Beginning September 1st, 2020, the new maximum SSL/TLS certificate validity will be 398 days or roughly 13 months. Apple and Google announced changes to their root programs earlier this year, sparking the change. (More on root programs in a minute.)
The key points to take away from this change are:
- Two-year certificates issued before September 1st, 2020, will continue to be valid until their expiration dates. Renewals will only be available for the new maximum certificate validity period (13 months/398 days).
- Renewing, reissuing, or reprocessing a two-year certificate after September 1st, 2020, will result in a 398-day renewal. Remember that many certificate changes require a reissue. That includes adding or removing a domain from a certificate, changing organization information, replacing private key/public key pair.
- In the past 31 months, certificate validity periods have gone from three to two to now (slightly over) one year. If the major root programs have their way, that trend will continue. We can expect renewal periods to become increasingly shorter. If you manage several SSL/TLS certificates, you should begin moving toward renewal automation. That will help prevent certificate expiration.
Why the Change Is Being Made
The move to shorter lives for SSL and TLS certs has been going on for some time. Before 2015, five-year certificates could be issued. As I mentioned, in the past 31 months alone, the maximum period has shrunk by two-thirds.
But why is it happening?
First, shorter lifespans mean it takes less time to implement updates or changes to the system. The less time needed to react to issues, the fewer security risks we all face.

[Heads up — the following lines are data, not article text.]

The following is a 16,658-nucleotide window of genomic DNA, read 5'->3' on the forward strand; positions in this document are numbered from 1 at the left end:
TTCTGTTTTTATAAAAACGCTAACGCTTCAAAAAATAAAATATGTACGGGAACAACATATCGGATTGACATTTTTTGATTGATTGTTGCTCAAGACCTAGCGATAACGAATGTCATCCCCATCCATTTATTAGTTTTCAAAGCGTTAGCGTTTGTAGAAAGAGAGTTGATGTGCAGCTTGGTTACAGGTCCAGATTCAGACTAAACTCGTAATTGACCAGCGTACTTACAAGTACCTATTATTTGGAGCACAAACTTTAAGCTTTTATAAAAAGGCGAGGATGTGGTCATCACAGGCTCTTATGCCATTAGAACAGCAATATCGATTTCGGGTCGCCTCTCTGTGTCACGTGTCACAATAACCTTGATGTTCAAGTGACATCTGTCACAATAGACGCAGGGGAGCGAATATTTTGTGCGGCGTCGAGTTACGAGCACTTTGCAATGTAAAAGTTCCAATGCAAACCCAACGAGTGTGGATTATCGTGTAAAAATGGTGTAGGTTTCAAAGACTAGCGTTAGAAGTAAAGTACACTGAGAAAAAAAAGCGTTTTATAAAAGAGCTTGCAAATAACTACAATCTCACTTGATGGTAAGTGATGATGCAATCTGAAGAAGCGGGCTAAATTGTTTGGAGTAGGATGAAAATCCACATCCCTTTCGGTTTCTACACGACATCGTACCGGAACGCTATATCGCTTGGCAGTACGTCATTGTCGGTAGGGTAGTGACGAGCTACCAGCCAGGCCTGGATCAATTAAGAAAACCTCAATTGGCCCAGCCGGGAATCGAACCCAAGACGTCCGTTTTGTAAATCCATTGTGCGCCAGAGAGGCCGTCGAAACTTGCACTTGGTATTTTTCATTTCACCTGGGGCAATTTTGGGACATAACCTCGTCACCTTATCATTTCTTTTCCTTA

The other consideration is identity. After all, that’s the purpose of an SSL/TLS certificate—to verify the identity of the site/site owner. So the question becomes, how long should we trust the information used to validate an identity?
The more time that passes between validations, the greater the risk.
What Are SSL/TLS Root Programs?
When we talk about “root,” we’re talking about the root certificates in a certificate chain.
Certificate Authorities (CA) and web browsers have to work together. Browsers need certificates to make website trust determinations and to help to make secure connections. And the CA needs the browsers to trust their public certificates.
Root programs (which are run by the web browser companies) make sure that the relationship runs smoothly.
The major root programs are run by Microsoft, Apple, Mozilla, and Google. If a CA wants its certificates to be trusted by the root programs, they must follow program guidelines.
Apple started the recent change by announcing that on September 1st, 2020, they would stop trusting (new) certificates issued for longer than 398 days.
Because the root programs and CAs have to work together, when one root program changes its standards, the rest follow. So Apple basically forced the shortening of certificate lifespans. But any root program can force a change.
For example, Google was the driving force behind the SHA-1 to SHA-2 change.
So when a root program decides something needs to change, it changes across all web browsers and certificate authorities.
Why a Shorter SSL/TLS Certificate Life Is a Good Thing
As certificate lifecycles grow shorter, managing renewal dates can become inconvenient. But one-year certificate lives (or even shorter lives) are beneficial to our security.
Certificates used to use the SHA-1 algorithm to generate certificate keys. As that algorithm aged and became increasingly insecure, browser companies (most notably Google Chrome) wanted to stop trusting SHA-1. But removing SHA-1 support meant many multi-year certificates would no longer be trusted. Consequently, it took three years to completely make the change to SHA-2.
A shorter certificate life means critical security changes can be made more quickly. And those certificate keys are also more secure the more frequently they’re changed. Issuing a new certificate more frequently means more frequent key changes.
If You’re a GreenGeeks Customer
GreenGeeks issues GlobalSign one-year certificates, so your website won’t be affected by this change. Let’s Encrypt certificates have always been renewed every 90 days, so they are also unaffected. If you have any questions about SSL/TLS certificates or anything else, contact us! We’re always available to answer your questions.